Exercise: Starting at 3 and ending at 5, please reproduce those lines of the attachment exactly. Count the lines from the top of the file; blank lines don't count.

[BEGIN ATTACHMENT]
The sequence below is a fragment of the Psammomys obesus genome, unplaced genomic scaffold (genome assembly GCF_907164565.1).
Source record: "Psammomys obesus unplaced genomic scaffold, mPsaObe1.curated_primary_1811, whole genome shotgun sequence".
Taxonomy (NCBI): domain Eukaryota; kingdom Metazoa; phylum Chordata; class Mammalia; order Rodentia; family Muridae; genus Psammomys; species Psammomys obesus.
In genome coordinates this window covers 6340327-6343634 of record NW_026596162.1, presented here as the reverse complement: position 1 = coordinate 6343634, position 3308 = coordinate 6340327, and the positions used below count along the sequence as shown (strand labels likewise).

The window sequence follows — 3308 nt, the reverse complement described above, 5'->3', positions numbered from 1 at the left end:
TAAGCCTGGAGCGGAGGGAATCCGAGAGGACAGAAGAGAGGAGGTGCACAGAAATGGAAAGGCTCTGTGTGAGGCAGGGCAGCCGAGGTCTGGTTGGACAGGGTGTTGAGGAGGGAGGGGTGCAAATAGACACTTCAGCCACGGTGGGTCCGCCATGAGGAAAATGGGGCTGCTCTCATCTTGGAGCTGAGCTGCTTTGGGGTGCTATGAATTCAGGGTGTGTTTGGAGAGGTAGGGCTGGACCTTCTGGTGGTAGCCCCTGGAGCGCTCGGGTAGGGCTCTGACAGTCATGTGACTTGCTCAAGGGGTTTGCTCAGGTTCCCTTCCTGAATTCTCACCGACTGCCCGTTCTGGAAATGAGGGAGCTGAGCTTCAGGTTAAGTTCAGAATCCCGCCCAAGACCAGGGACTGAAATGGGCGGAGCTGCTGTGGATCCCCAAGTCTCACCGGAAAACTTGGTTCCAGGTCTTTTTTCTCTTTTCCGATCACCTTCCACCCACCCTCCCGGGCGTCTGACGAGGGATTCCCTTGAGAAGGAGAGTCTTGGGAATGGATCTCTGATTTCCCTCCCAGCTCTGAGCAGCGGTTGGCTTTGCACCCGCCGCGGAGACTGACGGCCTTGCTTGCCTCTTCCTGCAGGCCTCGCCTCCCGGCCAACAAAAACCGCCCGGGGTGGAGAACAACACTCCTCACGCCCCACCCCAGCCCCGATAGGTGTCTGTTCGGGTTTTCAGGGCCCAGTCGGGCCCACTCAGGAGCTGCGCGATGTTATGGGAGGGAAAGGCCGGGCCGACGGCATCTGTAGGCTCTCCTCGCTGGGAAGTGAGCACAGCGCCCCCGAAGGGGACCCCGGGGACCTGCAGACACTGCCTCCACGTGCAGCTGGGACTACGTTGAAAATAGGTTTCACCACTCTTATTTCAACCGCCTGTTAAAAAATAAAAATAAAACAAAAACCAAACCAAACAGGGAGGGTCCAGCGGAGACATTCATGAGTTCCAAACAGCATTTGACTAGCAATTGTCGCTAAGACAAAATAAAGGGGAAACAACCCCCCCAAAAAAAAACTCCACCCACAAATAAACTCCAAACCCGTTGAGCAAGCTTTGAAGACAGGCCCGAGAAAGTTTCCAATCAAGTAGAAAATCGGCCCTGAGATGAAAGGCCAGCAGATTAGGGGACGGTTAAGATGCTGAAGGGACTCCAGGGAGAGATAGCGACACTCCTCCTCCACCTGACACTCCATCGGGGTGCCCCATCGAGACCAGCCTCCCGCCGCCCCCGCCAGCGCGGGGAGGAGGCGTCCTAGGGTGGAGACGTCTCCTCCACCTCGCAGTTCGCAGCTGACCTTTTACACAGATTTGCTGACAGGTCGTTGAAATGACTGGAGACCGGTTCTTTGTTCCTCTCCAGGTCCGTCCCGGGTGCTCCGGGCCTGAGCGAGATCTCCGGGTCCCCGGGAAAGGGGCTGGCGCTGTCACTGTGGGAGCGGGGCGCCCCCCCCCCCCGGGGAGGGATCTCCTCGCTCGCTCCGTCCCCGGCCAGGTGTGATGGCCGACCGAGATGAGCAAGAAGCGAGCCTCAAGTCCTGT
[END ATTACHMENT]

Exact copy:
Taxonomy (NCBI): domain Eukaryota; kingdom Metazoa; phylum Chordata; class Mammalia; order Rodentia; family Muridae; genus Psammomys; species Psammomys obesus.
In genome coordinates this window covers 6340327-6343634 of record NW_026596162.1, presented here as the reverse complement: position 1 = coordinate 6343634, position 3308 = coordinate 6340327, and the positions used below count along the sequence as shown (strand labels likewise).

The window sequence follows — 3308 nt, the reverse complement described above, 5'->3', positions numbered from 1 at the left end: